Noah (Russell Crowe) is tasked with building an ark to save the innocents (animals) in this Biblical epic.
Noah is an interesting film, to say the very least. As I watched it, I couldn’t help thinking that this was the story of Noah’s Ark told via The Road Warrior and Waterworld. Honest to The Creator, that is the vibe I got. This is more post-apocalyptic film than Biblical epic. It is a very strange beast, to be sure. I do have to admit, though, that I enjoyed it, despite it’s eccentricities, though I feel the film would have been better served sticking to the original story and avoiding rock monsters (more on these creatures a bit later) and a cannibal, warrior king.
The first ‘mainstream’ film by Darren Aronofsky (Requiem for a Dream, The Wrestler, Black Swan), Noah is a big-budget, CGI-filled monstrosity of Hollywood epic filmmaking. Yes, it is a Frankenstein’s creation. Large, meandering, and violent. It clearly just wants to be loved, though, despite the thematic elements put into play, including allusions to cannibalism and the horrors of over industrialization. Yes, the film is heavy-handed. If you can suspend your disbelief, though, you will find plenty here to enjoy. When you suspend your disbelief, also suspend everything but the basics of the Biblical story you know. There are some dramatic steps of artistic license taken with this film . . .
Noah, of the line of Seth, is chosen by The Creator, to build an ark to save the innocents of the Earth after the line of Cain (of Cain and Abel) has laid waste to the planet by over-industrialization. Noah receives a vision that the world will be purged by water and reborn. After speaking to his grandfather, Methuselah (Anthony Hopkins), he begins construction an a gigantic ark, with some help from The Watchers, fallen Angels who have been turned into gigantic rock creatures when cast to the Earth by The Creator. Soon, as the purge draws near, a group of men, led by Tubal-Cain (Ray Winstone) attempt to attack Noah and take the ark to survive the coming flood.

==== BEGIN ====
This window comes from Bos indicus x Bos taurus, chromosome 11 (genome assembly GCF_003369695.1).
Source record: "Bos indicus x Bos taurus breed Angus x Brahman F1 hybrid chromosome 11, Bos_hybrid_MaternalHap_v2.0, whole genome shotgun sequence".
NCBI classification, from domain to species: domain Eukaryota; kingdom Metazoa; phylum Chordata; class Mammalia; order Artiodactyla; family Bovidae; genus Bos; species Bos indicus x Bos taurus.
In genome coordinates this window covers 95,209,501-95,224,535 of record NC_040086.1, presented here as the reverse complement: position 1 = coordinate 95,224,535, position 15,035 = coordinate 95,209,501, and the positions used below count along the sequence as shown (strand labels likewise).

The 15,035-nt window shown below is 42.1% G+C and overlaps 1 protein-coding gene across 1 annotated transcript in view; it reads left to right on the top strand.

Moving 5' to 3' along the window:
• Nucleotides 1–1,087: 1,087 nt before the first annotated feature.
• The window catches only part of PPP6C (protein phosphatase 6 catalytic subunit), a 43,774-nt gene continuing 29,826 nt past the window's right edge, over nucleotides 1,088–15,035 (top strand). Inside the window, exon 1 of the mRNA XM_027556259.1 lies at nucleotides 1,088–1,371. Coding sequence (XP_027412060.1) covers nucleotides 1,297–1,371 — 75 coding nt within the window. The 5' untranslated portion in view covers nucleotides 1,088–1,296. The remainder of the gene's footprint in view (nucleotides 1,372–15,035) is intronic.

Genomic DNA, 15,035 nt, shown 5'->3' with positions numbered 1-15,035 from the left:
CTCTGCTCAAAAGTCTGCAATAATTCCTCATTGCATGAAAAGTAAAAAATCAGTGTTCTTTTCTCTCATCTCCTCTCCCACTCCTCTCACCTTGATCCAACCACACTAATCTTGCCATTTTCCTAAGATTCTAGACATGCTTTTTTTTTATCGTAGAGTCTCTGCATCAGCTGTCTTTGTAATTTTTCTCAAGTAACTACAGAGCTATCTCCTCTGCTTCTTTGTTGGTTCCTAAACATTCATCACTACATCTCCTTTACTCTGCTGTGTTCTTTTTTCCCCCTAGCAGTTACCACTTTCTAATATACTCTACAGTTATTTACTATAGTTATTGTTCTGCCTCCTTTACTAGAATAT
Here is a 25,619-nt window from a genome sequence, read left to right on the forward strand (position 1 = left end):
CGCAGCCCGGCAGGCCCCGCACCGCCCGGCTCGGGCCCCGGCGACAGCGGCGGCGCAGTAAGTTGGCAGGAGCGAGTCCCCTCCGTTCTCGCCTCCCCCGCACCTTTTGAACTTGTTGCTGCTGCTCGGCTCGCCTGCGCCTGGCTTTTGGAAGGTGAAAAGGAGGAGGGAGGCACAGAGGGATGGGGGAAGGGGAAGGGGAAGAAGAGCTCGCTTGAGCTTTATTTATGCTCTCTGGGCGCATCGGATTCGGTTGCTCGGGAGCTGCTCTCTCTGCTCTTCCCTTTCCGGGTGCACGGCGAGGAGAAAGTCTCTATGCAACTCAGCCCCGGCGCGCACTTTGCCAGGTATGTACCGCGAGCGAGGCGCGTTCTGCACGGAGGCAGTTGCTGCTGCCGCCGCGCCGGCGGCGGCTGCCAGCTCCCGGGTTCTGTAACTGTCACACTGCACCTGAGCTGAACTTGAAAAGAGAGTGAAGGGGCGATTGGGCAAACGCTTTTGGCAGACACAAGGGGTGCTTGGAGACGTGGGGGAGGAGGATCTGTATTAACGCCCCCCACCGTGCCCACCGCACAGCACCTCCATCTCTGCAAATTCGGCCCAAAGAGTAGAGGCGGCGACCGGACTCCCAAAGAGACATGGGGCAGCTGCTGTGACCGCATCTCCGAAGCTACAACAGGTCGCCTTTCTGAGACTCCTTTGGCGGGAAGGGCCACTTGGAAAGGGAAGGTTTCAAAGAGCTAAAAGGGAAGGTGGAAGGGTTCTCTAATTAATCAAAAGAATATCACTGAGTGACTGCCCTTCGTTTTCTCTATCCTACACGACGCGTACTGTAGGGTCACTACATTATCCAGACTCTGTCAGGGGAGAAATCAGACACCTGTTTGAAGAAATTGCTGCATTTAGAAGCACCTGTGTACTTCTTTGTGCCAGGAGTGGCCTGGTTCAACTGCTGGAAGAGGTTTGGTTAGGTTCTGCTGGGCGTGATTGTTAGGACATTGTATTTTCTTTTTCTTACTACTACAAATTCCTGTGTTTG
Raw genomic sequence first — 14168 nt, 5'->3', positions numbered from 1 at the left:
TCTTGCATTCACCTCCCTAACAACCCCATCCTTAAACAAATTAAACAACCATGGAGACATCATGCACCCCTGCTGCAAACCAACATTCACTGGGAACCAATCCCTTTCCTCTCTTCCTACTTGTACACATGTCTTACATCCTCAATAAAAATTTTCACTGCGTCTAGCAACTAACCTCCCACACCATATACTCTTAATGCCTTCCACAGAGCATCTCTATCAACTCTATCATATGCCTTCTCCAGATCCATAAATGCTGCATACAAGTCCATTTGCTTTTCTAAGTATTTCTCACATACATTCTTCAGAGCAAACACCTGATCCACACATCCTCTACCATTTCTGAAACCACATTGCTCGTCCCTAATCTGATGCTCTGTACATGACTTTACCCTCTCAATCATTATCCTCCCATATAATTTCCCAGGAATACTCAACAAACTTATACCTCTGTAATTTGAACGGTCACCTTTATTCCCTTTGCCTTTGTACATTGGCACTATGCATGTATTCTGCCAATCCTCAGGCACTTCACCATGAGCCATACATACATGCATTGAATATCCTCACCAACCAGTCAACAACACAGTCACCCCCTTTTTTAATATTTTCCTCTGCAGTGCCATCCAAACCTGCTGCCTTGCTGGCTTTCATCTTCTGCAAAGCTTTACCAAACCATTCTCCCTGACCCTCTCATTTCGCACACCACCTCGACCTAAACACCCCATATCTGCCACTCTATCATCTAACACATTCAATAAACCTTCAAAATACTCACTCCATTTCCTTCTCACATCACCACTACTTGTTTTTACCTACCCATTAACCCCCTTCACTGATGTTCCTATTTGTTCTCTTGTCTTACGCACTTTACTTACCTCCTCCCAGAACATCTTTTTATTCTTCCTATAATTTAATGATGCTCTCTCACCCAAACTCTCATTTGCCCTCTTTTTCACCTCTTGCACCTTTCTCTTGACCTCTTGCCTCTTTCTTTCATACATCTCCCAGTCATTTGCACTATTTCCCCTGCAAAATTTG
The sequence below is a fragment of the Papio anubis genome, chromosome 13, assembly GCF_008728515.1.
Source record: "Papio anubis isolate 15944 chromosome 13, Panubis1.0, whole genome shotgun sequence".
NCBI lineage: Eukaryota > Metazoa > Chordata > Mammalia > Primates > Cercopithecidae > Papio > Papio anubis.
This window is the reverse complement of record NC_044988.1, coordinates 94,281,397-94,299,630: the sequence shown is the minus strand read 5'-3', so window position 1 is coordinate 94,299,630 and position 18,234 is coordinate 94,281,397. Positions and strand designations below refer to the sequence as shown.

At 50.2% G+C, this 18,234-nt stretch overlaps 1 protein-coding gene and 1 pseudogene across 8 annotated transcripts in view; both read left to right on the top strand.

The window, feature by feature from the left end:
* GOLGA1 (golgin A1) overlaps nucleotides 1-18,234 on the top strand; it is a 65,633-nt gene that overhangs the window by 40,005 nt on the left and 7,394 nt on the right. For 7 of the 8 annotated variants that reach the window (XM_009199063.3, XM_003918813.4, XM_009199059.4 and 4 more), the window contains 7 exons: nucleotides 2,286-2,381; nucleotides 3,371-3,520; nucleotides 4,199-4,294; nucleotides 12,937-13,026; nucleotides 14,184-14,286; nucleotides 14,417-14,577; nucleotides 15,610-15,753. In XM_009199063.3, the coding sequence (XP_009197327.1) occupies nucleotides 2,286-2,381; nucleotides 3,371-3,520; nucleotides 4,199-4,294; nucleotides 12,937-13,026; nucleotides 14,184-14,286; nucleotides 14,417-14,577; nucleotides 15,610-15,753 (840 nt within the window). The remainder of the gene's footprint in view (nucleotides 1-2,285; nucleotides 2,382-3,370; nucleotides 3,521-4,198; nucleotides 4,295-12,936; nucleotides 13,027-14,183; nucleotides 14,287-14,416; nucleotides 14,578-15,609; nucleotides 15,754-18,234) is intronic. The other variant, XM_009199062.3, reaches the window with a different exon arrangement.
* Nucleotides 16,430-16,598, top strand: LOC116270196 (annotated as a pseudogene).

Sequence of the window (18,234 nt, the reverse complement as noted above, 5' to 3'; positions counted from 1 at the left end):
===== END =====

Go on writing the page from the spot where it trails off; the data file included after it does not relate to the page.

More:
So, we have rock monsters in the film. In the story of Noah’s Ark, we have rock monsters. Rock monsters who helped build the ark. An interesting choice, to be sure. Two days after watching this film, I am still unsure as to why we have gigantic rock monsters. Did they detract from the overall film? Not even a little bit. Did their creation make sense? Yes, it did. I’m just a little flabbergasted by their inclusion, even though they did serve a purpose in the story. They just seem a little too Lord of the Rings for a Biblical epic. A little too fantasy for what is supposed to be a story of the cleansing of men. *Scratches head with a dubious look*
As I watched this film, I couldn’t help but think about how Bible purists are going to hate this film. While I personally feel the film stayed true to the overall gist of the Genesis story, the film does include, aside from the aforementioned rock monsters, evolution. As I have said, the film is a strange amalgamation of ideas, presented through the lens of a , questionably, visionary director.
I watched this film two days ago. I have still been pondering it. What I am pondering, though, is less the Biblical implications and my faith, but more of the decisions Aronofsky made while crafting this film. The inclusions of The Watchers as rock creatures, the cannibalism of the followers of Tubal-Cain, the industrialization. These things have made me consider that this film is nowhere near as original as it attempts to be. The under pinning of the Mad Max films, Waterworld (the obvious comparisons are there, despite the lack of Dennis Hopper), and the Lord of the Rings films make me wonder why Aronofsky didn’t just stick to the basic text of the Bible and create a typical Biblical epic, the type of film we haven’t seen for years. Instead, this feels like a very expensive art film with amazing CGI.
** 1/2 out of ****
BIZZAM!! Fun Facts!
- Production Budget: $125 mil. Domestic Gross: $101,200,044. Lifetime Gross (Domestic + Foreign): $359.200,400.
- No real animals were used in the film, at all.